But Pontanilla would rather return to the County Council, which to be fair, is actually a more powerful position (it also provides work year-round, as opposed to the Legislature’s four months or so). And because that means really interesting Guzman-Pontanilla match-up, we salute his decision to run again.
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MORE INCUMBENTS VULNERABLE?
Wait, former Maui County Council Member Mike Molina–who’s also been filed away in Mayor Arakawa’s administration along with Pontanilla and former Council Member Danny Mateo–announced in the Nov. 30 Maui News that now he wants his old job back, too? That means taking on incumbent Mike White. And what’s this? Mateo is leaning heavily in favor of trying to knock out incumbent Stacy Crivello and return to his old Council seat as well?
Whoa. But yeah–there could very easily be three actual, real contested County Council races this year. And when you add to it the fact that White is already insinuating that Molina is just a Trojan Horse for the Arakawa Administration (which have been at war lately over a host of issues, including the demolition of the old Wailuku Post Office and the possible purchase of West Maui coastal land–the latter of which comes up for discussion at the County Council again on Friday, Dec. 6).
Of course, every candidate and incumbent listed above is friendly to Maui County’s political establishment, so even “contested” races won’t involve too much trash-talking or mud-slinging. But we can always hope.
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LC DROPS OBSCENITY HAMMER ON HAUI’S LIFE’S A BEACH
Since the glory days of Prohibition, the Maui County Department of Liquor Control has done a bang-up job busting bars and restaurants around the county for serving drunk customers and not carding minors. But even today, most people around the county probably have no idea that the LC also polices bands and musical acts that appear onstage at liquor licensees.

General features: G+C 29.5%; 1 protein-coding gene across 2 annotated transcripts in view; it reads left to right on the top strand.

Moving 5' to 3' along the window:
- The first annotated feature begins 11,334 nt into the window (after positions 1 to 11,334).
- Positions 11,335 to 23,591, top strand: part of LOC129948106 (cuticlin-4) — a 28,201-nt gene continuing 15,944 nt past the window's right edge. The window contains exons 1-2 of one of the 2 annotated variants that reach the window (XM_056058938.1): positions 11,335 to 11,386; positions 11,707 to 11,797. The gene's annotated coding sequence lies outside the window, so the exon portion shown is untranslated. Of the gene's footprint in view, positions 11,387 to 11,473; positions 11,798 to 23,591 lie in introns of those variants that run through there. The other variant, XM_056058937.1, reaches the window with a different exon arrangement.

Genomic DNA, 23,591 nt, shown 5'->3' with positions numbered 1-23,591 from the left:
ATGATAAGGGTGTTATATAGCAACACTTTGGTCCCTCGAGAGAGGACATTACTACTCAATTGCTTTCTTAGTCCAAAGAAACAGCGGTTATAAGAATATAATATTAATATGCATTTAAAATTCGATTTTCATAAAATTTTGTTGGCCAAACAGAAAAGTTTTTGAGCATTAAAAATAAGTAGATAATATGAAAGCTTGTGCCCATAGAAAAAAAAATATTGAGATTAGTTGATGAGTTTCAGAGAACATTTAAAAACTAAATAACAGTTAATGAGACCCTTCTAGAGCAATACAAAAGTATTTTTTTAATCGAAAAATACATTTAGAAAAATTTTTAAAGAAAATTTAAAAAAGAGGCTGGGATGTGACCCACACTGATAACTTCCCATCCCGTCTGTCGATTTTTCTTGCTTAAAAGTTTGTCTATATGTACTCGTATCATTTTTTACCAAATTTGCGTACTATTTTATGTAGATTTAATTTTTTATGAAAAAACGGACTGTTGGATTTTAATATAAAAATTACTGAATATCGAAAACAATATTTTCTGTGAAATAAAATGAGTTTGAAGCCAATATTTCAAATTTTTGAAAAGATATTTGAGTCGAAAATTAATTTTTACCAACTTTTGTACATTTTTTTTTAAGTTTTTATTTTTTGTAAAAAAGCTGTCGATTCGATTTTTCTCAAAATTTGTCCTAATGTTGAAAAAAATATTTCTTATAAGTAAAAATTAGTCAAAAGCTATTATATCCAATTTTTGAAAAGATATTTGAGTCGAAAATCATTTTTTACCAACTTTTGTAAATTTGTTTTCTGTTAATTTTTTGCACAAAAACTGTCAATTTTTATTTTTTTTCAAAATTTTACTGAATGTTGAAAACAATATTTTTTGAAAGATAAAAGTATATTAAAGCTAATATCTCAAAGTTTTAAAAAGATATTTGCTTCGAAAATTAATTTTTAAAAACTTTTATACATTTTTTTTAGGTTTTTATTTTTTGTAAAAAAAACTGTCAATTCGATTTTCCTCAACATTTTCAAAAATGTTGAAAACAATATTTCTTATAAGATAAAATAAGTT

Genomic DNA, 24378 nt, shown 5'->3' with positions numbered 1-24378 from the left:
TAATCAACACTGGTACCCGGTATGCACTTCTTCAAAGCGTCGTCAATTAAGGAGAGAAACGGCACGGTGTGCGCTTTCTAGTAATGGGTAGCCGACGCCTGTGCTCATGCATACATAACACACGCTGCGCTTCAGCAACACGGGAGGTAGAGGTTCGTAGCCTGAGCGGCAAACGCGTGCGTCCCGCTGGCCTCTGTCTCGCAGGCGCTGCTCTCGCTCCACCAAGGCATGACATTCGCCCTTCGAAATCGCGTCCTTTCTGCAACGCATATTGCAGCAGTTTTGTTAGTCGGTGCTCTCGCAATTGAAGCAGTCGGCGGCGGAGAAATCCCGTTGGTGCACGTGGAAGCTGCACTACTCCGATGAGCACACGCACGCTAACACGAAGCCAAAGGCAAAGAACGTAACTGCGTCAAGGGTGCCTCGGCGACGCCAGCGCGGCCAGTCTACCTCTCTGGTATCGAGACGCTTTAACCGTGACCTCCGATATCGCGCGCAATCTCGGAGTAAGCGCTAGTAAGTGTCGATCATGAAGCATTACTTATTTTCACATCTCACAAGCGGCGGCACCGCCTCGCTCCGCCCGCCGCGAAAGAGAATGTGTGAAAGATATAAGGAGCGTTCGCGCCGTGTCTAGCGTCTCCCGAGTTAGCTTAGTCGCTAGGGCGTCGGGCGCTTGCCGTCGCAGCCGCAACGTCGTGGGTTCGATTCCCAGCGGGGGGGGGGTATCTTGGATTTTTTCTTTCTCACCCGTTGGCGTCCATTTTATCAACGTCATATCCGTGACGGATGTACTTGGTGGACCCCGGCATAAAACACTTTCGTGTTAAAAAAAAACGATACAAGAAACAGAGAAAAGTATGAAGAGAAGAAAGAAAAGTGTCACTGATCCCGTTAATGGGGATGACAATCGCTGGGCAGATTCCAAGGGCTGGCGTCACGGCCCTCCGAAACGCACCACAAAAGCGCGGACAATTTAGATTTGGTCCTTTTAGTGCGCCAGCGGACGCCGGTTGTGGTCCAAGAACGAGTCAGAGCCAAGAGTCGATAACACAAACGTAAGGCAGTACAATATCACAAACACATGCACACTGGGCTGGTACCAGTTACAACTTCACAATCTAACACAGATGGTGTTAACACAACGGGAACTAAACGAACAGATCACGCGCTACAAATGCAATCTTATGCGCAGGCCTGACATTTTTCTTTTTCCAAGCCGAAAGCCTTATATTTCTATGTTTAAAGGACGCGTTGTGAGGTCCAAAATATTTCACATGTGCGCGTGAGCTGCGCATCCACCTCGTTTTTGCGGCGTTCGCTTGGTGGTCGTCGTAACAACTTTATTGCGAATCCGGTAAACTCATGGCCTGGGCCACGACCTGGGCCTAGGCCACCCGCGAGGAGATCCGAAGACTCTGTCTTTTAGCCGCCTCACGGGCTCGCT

To be fair, it doesn’t happen very often, but it’s going down today (Thursday, Dec. 5) at the LC’s headquarters in the David K. Trask , Jr. Building in Wailuku. There, at about 9am this morning, Howard Grunes–the owner of Haui’s Life’s A Beach in Kihei–was scheduled to plead no contest to one charge of violating the county’s Liquor Rules governing entertainment obscenity.
Here’s how the LC meeting agenda puts it:
“On February 16, 2013 at approximately 12:50am, HAUI INC. dba HAUI’S LIFE’S A BEACH, a dispenser general licensee, did permit obscene language, songs, or entertainment, contrary to Section 08-101-23(c) of the Rules of the Liquor Commission, County of Maui.”
Grunes told me he wouldn’t comment for this story until after the hearing takes place. But according to the MauiTime‘s issue that ran the week of Feb. 14 this year, a Portland Reggae band called Monk was scheduled to appear at Life’s A Beach on the night in question.
Oh, and if you find yourself wondering why the county department charged with enforcing rules governing the sale and dispensing of alcohol would in any way give a damn about song lyrics, don’t feel bad. Remember, this is the same agency that prohibits establishments from allowing people to dance outside specially designated dancing zones.